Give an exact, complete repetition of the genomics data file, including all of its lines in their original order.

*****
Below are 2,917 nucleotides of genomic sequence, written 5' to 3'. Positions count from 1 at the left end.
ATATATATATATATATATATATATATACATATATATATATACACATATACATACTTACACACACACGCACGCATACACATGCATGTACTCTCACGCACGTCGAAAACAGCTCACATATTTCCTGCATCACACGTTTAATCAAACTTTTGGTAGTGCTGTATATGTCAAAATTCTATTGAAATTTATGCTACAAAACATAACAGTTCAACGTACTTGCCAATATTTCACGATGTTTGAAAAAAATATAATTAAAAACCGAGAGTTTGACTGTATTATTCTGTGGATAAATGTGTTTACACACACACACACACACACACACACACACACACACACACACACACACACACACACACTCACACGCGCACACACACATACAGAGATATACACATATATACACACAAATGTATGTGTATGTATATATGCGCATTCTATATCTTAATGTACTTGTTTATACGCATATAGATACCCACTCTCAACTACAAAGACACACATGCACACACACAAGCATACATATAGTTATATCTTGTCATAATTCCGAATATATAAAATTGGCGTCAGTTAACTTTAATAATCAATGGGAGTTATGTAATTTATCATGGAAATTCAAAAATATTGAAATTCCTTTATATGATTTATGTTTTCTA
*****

Below are 2,917 nucleotides of genomic sequence, written 5' to 3'. Positions count from 1 at the left end.
ATATATATATATATATATATATATATACATATATATATATACACATATACATACTTACACACACACGCACGCATACACATGCATGTACTCTCACGCACGTCGAAAACAGCTCACATATTTCCTGCATCACACGTTTAATCAAACTTTTGGTAGTGCTGTATATGTCAAAATTCTATTGAAATTTATGCTACAAAACATAACAGTTCAACGTACTTGCCAATATTTCACGATGTTTGAAAAAAATATAATTAAAAACCGAGAGTTTGACTGTATTATTCTGTGGATAAATGTGTTTACACACACACACACACACACACACACACACACACACACACACACACACACACACACACTCACACGCGCACACACACATACAGAGATATACACATATATACACACAAATGTATGTGTATGTATATATGCGCATTCTATATCTTAATGTACTTGTTTATACGCATATAGATACCCACTCTCAACTACAAAGACACACATGCACACACACAAGCATACATATAGTTATATCTTGTCATAATTCCGAATATATAAAATTGGCGTCAGTTAACTTTAATAATCAATGGGAGTTATGTAATTTATCATGGAAATTCAAAAATATTGAAATTCCTTTATATGATTTATGTTTTCTA